Rachel Laverdiere


A gallery flourishes beneath my skin. My breasts are lighted globes, constellations branching from the nipple. My remaining lung, a copper etching of an inverted tree, roots extending into the sky. Were I allowed into my past, I’d salvage my discarded x-rays. Name them “Variations of a Lung: Tumour in Bloom” and “Clouds Choking Buried Roots.” A cautionary tale insisting that art, like science, varies upon interpretation.

Kelly, the technician, lifts my right breast and prods it into the proper position. I tell her about the sensitive area at the outer edge of my breast, how it’s probably just muscle strain from pottery. Push-ups. Maybe shoveling. She tells me to relax my shoulder, keep my chin high. I take a few deep breaths and allow myself to melt beneath the warmth of her palms. I tell her about my lung cancer twenty years ago. Agree that, yes, I was so young. And no, no chemo. No radiation. Just a simple removal. The machine purrs as it presses my breast like a flower between sturdy pages. Kelly scoots to her computer to capture the image.

I close my eyes—my mind conjures prairie fields in times of need—watch my girl self, white sundress swirling, pirouette across the screen of my lids. Billowing grasses shush beneath a cloudless sky. Russian thistle, like burgundy flames, lick the horizon. 

The machine whines and releases its grip. I open my eyes. Tell Kelly about how I stopped wearing underwire bras this summer. How I started using a deodorant crystal when my mom got diagnosed with breast cancer six years ago. She manoeuvres my left breast into place. I lean in. She captures more images on her computer. I hear myself telling Kelly about my half-sister’s double mastectomy in December. How she just turned thirty-two and has two little boys. How Mom had a mastectomy the month before, but the cancer’s spread to her lymph nodes, to the skin on her chest. I’m surprised that my voice is calm and steady. I haven’t been able to utter these truths, but with Kelly my family history is an open book.

When he was young, my son loved my stories. His favorite was the one about the doctor who chopped out my “rotten spot.” I’d recount it as we drew maps with  X-marks-the-spot leading to buried treasures. One day, we discovered a treasure chest filled with glittering jewels in our living room. We battled pirates and avoided capture. It was close, but we hauled away the spoils to our twin bed ship and set sail. Tidal waves crashed around us, yet, as my son tended to my battle wounds, I knew he’d get us home. His fingertips—feathers caressing my still-healing surgical scar—stitched up the sword swipe curving from my shoulder blade to just above the waist. 

Seated in a curtained cubby, I wait to be called. My calm grows jagged around the edges, so my mind intervenes. Whisks me away to a summer pasture splotched with bluebells and blushing prairie roses where I bask in the sun until Kelly fetches me. She leads me through a labyrinth to the radiologist, a tiny woman with sapphire eyes and a string of pearls. When Kelly leaves, I expect my heart to flutter, my vision to blur, my mind to call up a field of flowers. To my surprise, I remain rooted in my body while she gestures to the screen. I focus on my breathing, press my toes into the carpet until I feel the corrugated surface through my thick wool socks. Together, we compare a double set of my breasts, 2019 versus 2021. There’s nothing visible, she says, but because of your family history, we’ll do an ultrasound. My senses have been numb since I woke. As I exhale, my fingertips tingle. Tears sting the back of my nose.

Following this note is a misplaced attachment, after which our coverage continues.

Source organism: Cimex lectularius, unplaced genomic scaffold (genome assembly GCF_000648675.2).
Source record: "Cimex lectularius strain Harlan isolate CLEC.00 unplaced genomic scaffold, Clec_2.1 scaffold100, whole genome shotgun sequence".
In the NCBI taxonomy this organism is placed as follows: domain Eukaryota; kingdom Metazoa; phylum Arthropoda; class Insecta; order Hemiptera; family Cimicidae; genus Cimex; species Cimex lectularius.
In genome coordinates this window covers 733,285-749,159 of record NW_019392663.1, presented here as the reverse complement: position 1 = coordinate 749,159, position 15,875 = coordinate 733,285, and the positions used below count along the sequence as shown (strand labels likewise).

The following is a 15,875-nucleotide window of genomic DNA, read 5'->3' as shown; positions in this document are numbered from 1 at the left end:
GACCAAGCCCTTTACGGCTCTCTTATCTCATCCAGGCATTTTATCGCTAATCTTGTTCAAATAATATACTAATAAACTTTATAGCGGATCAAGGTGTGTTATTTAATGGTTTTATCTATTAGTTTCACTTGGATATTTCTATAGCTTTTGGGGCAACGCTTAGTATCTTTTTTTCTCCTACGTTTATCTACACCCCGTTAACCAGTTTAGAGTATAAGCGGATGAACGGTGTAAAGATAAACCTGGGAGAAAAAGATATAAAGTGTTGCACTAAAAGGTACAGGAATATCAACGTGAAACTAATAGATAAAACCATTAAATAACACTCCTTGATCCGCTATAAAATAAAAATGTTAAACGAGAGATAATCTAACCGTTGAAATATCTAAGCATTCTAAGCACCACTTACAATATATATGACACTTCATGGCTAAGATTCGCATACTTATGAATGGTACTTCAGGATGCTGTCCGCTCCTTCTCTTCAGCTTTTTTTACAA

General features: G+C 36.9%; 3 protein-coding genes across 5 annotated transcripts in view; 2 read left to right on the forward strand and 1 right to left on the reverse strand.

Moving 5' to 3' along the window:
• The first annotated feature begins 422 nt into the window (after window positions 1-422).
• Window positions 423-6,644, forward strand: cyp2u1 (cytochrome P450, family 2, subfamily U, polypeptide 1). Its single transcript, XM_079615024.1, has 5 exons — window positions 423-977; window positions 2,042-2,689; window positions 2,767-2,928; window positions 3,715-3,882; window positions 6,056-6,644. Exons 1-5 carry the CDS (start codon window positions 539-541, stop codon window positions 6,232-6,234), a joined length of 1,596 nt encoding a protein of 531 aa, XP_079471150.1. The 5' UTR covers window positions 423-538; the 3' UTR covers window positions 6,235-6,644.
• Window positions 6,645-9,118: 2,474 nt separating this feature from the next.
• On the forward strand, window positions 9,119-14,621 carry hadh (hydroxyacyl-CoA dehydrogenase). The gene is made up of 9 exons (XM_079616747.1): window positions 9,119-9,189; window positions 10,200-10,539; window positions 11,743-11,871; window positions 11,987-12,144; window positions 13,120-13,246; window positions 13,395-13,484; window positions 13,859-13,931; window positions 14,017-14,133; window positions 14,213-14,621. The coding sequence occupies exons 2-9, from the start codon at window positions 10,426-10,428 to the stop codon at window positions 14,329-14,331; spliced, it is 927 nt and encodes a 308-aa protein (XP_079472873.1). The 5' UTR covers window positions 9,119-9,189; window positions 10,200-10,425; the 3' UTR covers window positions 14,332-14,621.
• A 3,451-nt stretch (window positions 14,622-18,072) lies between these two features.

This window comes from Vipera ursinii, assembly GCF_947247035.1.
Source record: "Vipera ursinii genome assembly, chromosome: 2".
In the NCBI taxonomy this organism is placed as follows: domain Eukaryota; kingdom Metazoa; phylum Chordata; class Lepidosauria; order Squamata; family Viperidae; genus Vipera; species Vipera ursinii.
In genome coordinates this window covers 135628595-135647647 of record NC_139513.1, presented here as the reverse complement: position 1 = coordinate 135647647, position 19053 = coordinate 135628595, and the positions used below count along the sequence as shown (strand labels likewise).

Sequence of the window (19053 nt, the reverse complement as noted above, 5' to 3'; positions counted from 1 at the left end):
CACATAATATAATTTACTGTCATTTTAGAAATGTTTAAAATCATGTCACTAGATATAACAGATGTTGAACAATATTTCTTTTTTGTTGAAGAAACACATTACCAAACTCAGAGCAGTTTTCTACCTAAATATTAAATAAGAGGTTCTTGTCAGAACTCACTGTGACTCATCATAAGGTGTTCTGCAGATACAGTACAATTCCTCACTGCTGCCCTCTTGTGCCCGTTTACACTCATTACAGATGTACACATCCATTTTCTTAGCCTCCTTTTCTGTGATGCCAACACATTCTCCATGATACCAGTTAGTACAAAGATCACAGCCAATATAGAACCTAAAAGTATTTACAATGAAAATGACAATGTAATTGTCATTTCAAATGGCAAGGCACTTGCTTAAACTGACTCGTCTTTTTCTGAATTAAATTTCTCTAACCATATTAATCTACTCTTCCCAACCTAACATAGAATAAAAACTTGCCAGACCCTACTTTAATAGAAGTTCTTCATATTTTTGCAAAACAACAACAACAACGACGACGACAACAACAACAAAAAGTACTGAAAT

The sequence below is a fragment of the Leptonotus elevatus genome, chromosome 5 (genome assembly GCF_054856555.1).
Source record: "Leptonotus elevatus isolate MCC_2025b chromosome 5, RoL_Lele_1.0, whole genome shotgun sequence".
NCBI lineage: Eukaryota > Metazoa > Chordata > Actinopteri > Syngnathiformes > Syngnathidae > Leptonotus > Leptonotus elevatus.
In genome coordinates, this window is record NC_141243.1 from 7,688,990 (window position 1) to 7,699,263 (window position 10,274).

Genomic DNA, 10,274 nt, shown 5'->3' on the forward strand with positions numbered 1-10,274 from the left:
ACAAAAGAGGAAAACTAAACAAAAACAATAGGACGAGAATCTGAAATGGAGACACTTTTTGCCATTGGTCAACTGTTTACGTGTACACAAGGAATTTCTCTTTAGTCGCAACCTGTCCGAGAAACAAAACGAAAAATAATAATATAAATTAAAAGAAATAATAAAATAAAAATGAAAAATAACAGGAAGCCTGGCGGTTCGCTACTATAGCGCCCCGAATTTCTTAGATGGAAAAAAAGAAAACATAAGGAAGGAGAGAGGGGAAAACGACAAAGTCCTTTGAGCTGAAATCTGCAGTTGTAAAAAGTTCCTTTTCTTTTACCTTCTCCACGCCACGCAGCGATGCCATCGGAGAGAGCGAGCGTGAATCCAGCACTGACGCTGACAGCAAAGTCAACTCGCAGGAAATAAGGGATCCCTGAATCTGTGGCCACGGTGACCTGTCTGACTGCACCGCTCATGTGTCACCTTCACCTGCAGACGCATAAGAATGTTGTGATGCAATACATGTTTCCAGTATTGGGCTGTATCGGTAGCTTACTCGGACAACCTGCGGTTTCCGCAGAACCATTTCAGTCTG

In my mind, Mom’s disembodied breast sprouts tumors budding in brilliant shades of turquoise, crimson and magenta. My brain refuses to fathom that, when I see her again, she will not be exactly the same as she was the night before surgery. I understand the reality—her breast has been removed. The wound is healing. There will be a scar. But I’m not ready to accept that the cancer has spread. For now, I allow the lights to flicker and dance behind my eyelids.

In the dim ultrasound room, the technician, a slender woman in a sunny mask, sits at her computer. Tells me to open my gown then squeezes lukewarm gel onto my chest. With her left hand she works the wand. Her right hovers over the keyboard. Glitter-tipped gel nails. Large diamond engagement ring and wedding band. Click-click-clack. The wand pauses when it reaches the tender spot at the side of my breast. It circles, presses deeper, changes angles. The clicks slow down. My heart speeds up. I close my eyes and the technician’s screen becomes a sunny patch of dandelions in full bloom.

When the radiologist enters, my pulse doesn’t jump. My heart doesn’t clog my throat. I close my eyes, see the dandelions have gone to seed. A few deep breaths to center myself. She says, The tenderness at the side of your right breast is a cluster of tiny cysts. I inhale. Open my eyes. Press fingernails into my palms. Hold my breath. Which means they’re benign. I exhale. We also found a fibroid at 2 o’clock in your left breast. My eyebrows shoot up, but my pulse thrums steadily. I fill my lung to capacity. It’s nothing to worry about. But we’ll order another ultrasound in 6 months to ensure there’s no change. As she heads for the door, I close my eyes. My breath, a gentle chinook, scatters the dandelion seeds, like wishes, into the sky. When I reopen my eyes, the last bits of fluff trail the doctor out of the room.

Rachel Laverdiere writes, pots and teaches in her little house on the Canadian prairies. She is CNF editor at Barren Magazine, a CNF reader for Atticus Review and the creator of Hone & Polish Your Writing. Find Rachel’s words in journals such as Atlas and Alice, Lunch Ticket, Anti-Heroin Chic and Pithead Chapel. In 2020, her CNF made The Wigleaf Top 50 and was nominated for Best of the Net. For more, visit www.rachellaverdiere.com.